“I understand.” It wasn’t a complete lie. Bran swallowed bile.

They ran side-by-side as they had in their youth, and jumped the expanding crevices. The fractured rock towered over the abyss from which the serpent would emerge to devour the world.

The king tilted his head to the sky, praying, but Bran watched the void, alert for any variation in the darkness. Finally, the dull gleam of the serpent’s coils caught the failing light.

“Drystran,” Bran said. “It’s time.”

His brother’s dark eyes bored into his, though the flicker of fear Bran saw might have been a reflection of his own. The king drew his silver dagger.

But… There was a way to stop the king.

Bran punched his older brother in the face. The king staggered back in surprise, and Bran wrenched the dagger from his hand.

“I love you, Drystran,” he said.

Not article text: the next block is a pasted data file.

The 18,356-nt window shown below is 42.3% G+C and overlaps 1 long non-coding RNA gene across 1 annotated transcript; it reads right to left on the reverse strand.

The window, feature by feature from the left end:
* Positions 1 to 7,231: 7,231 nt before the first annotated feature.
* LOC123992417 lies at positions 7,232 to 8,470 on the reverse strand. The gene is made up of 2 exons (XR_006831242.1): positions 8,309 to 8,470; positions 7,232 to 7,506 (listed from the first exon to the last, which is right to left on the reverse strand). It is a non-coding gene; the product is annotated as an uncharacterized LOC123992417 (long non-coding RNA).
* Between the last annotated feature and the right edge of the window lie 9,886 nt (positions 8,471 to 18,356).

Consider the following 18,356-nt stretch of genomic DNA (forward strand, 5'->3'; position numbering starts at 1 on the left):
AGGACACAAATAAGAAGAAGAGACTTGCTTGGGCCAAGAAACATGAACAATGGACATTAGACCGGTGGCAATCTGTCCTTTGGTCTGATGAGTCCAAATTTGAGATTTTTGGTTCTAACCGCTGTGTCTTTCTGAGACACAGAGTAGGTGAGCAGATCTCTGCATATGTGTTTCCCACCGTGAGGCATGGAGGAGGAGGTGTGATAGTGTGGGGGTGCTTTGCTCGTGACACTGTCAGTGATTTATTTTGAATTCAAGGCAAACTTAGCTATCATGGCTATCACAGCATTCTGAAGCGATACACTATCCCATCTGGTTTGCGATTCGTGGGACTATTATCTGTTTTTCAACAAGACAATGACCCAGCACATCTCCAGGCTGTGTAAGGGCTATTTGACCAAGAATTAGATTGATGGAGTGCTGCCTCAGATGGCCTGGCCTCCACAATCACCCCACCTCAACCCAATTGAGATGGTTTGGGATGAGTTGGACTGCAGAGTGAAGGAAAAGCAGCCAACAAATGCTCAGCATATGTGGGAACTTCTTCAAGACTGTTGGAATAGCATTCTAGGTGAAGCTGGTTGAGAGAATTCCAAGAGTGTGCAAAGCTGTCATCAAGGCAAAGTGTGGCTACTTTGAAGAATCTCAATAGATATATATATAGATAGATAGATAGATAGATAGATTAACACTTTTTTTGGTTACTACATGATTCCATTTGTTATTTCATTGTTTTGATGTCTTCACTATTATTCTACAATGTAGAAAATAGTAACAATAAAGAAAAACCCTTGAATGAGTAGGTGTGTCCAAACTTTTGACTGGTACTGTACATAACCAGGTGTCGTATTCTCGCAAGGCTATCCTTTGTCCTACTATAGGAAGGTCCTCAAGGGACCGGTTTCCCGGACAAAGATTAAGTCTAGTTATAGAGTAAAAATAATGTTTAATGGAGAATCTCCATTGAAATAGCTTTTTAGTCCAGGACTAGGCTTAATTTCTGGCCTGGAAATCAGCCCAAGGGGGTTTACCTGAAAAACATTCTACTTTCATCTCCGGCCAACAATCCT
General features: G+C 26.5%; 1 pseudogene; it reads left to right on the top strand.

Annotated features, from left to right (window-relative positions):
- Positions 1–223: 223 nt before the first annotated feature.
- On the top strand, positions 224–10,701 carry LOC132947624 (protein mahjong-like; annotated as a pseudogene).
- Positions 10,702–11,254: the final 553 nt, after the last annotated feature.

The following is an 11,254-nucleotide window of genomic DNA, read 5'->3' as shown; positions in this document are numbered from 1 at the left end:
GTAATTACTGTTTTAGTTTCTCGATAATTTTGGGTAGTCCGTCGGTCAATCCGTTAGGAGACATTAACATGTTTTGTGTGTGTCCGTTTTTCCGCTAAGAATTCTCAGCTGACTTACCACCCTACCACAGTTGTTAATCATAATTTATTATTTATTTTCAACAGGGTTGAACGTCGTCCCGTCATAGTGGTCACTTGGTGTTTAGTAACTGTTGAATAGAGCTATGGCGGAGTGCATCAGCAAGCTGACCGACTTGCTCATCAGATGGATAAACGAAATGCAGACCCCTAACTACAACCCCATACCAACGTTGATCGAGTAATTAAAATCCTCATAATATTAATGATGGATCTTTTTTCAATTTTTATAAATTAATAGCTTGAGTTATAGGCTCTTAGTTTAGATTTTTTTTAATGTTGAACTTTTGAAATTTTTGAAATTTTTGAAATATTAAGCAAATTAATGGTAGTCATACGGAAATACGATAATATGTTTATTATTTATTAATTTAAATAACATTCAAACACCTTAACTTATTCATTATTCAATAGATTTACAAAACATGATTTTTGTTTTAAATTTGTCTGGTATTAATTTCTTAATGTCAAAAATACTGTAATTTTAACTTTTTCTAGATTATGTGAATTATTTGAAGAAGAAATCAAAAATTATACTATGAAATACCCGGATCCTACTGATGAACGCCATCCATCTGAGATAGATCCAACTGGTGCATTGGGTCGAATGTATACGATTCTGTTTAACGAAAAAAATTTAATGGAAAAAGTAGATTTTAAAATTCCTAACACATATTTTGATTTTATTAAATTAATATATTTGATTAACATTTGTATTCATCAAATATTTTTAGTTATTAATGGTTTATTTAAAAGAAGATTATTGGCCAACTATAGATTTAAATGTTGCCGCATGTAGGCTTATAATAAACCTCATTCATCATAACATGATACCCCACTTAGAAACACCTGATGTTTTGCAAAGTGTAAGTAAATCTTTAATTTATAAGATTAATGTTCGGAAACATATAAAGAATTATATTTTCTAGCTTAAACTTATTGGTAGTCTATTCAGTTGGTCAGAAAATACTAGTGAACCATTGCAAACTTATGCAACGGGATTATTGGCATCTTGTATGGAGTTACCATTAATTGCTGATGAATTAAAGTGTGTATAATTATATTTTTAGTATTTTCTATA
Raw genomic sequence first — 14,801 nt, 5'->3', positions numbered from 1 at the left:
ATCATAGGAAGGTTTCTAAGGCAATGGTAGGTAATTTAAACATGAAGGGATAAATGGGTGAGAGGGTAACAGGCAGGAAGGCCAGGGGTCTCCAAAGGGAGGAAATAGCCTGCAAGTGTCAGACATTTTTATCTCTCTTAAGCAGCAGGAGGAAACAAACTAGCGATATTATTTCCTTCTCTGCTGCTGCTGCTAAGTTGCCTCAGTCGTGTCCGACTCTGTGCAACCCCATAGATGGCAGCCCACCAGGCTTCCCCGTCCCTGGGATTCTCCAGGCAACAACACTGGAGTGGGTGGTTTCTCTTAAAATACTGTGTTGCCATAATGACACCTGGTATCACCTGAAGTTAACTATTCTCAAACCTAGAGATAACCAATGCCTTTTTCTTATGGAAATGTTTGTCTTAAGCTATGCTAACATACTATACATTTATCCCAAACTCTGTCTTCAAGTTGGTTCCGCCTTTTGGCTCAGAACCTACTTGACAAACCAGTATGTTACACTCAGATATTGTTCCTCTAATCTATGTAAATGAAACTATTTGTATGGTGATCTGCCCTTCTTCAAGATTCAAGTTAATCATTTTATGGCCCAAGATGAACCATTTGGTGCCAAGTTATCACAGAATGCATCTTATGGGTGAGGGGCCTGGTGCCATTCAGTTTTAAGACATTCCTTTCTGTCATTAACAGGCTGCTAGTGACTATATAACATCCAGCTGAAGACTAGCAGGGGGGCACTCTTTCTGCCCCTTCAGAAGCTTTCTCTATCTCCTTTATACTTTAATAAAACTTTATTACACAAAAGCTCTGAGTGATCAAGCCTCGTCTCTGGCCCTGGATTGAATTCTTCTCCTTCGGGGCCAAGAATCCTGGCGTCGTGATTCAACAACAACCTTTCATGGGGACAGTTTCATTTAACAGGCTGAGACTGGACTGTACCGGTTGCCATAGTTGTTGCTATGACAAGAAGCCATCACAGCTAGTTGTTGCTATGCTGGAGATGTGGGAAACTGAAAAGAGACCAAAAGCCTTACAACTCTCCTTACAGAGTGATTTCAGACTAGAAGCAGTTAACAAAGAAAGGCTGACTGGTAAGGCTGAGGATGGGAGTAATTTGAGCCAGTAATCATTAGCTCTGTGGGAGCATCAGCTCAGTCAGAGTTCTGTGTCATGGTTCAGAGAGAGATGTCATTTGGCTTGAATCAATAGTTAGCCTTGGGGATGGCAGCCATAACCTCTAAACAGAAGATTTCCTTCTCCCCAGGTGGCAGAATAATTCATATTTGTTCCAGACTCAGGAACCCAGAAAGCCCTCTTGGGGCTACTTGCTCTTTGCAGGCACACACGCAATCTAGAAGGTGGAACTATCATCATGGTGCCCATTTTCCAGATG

He hurled himself into the abyss to bar the serpent’s passage.

The rock snapped closed above him.

Take Away the Cheese but Keep the Integrity

Novelist Anna M. Aquino didn’t want to write “Christian literature.” Then she realized her faith will always drive her stories.
| Aug 10, 2018 | No comments |

Christian entertainment has gotten a bad rap for being unrealistic, unrelatable with a side of cheesy dialogue and happy endings.

Because of this formula ridden stereotype of yesteryear, many people do not want to attend a “Christian movie” or read a “Christian book.”

For years I didn’t want to be considered an author who wrote Christian literature. I didn’t want to be included into this cubbyhole. I wanted to be an author who happened to be a Christian.